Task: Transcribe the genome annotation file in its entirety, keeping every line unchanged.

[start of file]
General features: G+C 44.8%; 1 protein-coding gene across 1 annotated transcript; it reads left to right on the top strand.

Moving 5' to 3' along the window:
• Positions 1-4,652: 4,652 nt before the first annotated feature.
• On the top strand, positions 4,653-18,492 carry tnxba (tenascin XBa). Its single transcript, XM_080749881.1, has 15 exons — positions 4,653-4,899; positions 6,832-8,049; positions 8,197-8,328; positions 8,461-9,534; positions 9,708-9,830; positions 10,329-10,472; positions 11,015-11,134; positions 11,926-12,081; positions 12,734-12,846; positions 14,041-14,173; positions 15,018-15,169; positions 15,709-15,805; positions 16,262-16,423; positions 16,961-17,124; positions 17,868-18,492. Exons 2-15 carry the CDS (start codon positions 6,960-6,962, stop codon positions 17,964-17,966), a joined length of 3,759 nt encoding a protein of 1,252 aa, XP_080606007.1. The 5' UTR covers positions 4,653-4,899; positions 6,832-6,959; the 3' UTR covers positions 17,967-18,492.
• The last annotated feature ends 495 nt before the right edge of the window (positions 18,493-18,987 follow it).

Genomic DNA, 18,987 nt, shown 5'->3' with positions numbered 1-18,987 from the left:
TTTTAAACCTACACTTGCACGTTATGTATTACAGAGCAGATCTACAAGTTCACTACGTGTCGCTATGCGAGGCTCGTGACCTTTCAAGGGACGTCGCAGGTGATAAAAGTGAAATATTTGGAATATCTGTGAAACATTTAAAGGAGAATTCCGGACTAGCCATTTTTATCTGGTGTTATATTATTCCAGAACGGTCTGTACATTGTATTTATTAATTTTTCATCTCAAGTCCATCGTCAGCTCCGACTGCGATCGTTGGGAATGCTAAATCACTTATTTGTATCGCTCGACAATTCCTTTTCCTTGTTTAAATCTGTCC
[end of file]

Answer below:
General features: G+C 44.8%; 1 protein-coding gene across 1 annotated transcript; it reads left to right on the top strand.

Moving 5' to 3' along the window:
• Positions 1-4,652: 4,652 nt before the first annotated feature.
• On the top strand, positions 4,653-18,492 carry tnxba (tenascin XBa). Its single transcript, XM_080749881.1, has 15 exons — positions 4,653-4,899; positions 6,832-8,049; positions 8,197-8,328; positions 8,461-9,534; positions 9,708-9,830; positions 10,329-10,472; positions 11,015-11,134; positions 11,926-12,081; positions 12,734-12,846; positions 14,041-14,173; positions 15,018-15,169; positions 15,709-15,805; positions 16,262-16,423; positions 16,961-17,124; positions 17,868-18,492. Exons 2-15 carry the CDS (start codon positions 6,960-6,962, stop codon positions 17,964-17,966), a joined length of 3,759 nt encoding a protein of 1,252 aa, XP_080606007.1. The 5' UTR covers positions 4,653-4,899; positions 6,832-6,959; the 3' UTR covers positions 17,967-18,492.
• The last annotated feature ends 495 nt before the right edge of the window (positions 18,493-18,987 follow it).

Genomic DNA, 18,987 nt, shown 5'->3' with positions numbered 1-18,987 from the left:
TTTTAAACCTACACTTGCACGTTATGTATTACAGAGCAGATCTACAAGTTCACTACGTGTCGCTATGCGAGGCTCGTGACCTTTCAAGGGACGTCGCAGGTGATAAAAGTGAAATATTTGGAATATCTGTGAAACATTTAAAGGAGAATTCCGGACTAGCCATTTTTATCTGGTGTTATATTATTCCAGAACGGTCTGTACATTGTATTTATTAATTTTTCATCTCAAGTCCATCGTCAGCTCCGACTGCGATCGTTGGGAATGCTAAATCACTTATTTGTATCGCTCGACAATTCCTTTTCCTTGTTTAAATCTGTCC